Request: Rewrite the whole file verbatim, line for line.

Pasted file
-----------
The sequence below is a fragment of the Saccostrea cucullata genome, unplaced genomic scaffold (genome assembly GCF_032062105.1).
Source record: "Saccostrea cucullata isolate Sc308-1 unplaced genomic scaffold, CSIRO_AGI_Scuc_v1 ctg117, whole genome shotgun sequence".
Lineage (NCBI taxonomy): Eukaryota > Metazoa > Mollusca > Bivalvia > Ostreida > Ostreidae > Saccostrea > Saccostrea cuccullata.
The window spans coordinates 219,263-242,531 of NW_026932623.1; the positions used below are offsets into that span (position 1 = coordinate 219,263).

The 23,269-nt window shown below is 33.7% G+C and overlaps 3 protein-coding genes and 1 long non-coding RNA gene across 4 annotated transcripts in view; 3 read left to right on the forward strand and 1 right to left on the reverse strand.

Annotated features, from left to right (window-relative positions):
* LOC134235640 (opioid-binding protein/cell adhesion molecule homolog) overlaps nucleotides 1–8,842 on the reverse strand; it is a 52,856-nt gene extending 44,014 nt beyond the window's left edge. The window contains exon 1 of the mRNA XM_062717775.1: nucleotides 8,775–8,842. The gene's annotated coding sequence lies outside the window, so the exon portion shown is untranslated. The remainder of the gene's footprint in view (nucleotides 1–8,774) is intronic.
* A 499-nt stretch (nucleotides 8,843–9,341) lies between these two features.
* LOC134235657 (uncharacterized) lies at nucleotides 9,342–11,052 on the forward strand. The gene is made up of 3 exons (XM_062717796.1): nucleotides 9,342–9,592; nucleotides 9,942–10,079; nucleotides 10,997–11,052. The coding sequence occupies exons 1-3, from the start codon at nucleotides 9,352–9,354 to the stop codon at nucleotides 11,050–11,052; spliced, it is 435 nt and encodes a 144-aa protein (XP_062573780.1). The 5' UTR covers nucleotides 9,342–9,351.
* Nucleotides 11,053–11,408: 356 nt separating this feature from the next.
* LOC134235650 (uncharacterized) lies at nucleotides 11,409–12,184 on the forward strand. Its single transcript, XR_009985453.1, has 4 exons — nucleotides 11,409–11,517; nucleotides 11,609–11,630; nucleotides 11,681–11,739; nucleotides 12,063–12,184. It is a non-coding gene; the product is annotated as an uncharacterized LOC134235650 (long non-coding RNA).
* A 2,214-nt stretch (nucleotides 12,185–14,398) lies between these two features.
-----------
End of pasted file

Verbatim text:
The sequence below is a fragment of the Saccostrea cucullata genome, unplaced genomic scaffold (genome assembly GCF_032062105.1).
Source record: "Saccostrea cucullata isolate Sc308-1 unplaced genomic scaffold, CSIRO_AGI_Scuc_v1 ctg117, whole genome shotgun sequence".
Lineage (NCBI taxonomy): Eukaryota > Metazoa > Mollusca > Bivalvia > Ostreida > Ostreidae > Saccostrea > Saccostrea cuccullata.
The window spans coordinates 219,263-242,531 of NW_026932623.1; the positions used below are offsets into that span (position 1 = coordinate 219,263).

The 23,269-nt window shown below is 33.7% G+C and overlaps 3 protein-coding genes and 1 long non-coding RNA gene across 4 annotated transcripts in view; 3 read left to right on the forward strand and 1 right to left on the reverse strand.

Annotated features, from left to right (window-relative positions):
* LOC134235640 (opioid-binding protein/cell adhesion molecule homolog) overlaps nucleotides 1–8,842 on the reverse strand; it is a 52,856-nt gene extending 44,014 nt beyond the window's left edge. The window contains exon 1 of the mRNA XM_062717775.1: nucleotides 8,775–8,842. The gene's annotated coding sequence lies outside the window, so the exon portion shown is untranslated. The remainder of the gene's footprint in view (nucleotides 1–8,774) is intronic.
* A 499-nt stretch (nucleotides 8,843–9,341) lies between these two features.
* LOC134235657 (uncharacterized) lies at nucleotides 9,342–11,052 on the forward strand. The gene is made up of 3 exons (XM_062717796.1): nucleotides 9,342–9,592; nucleotides 9,942–10,079; nucleotides 10,997–11,052. The coding sequence occupies exons 1-3, from the start codon at nucleotides 9,352–9,354 to the stop codon at nucleotides 11,050–11,052; spliced, it is 435 nt and encodes a 144-aa protein (XP_062573780.1). The 5' UTR covers nucleotides 9,342–9,351.
* Nucleotides 11,053–11,408: 356 nt separating this feature from the next.
* LOC134235650 (uncharacterized) lies at nucleotides 11,409–12,184 on the forward strand. Its single transcript, XR_009985453.1, has 4 exons — nucleotides 11,409–11,517; nucleotides 11,609–11,630; nucleotides 11,681–11,739; nucleotides 12,063–12,184. It is a non-coding gene; the product is annotated as an uncharacterized LOC134235650 (long non-coding RNA).
* A 2,214-nt stretch (nucleotides 12,185–14,398) lies between these two features.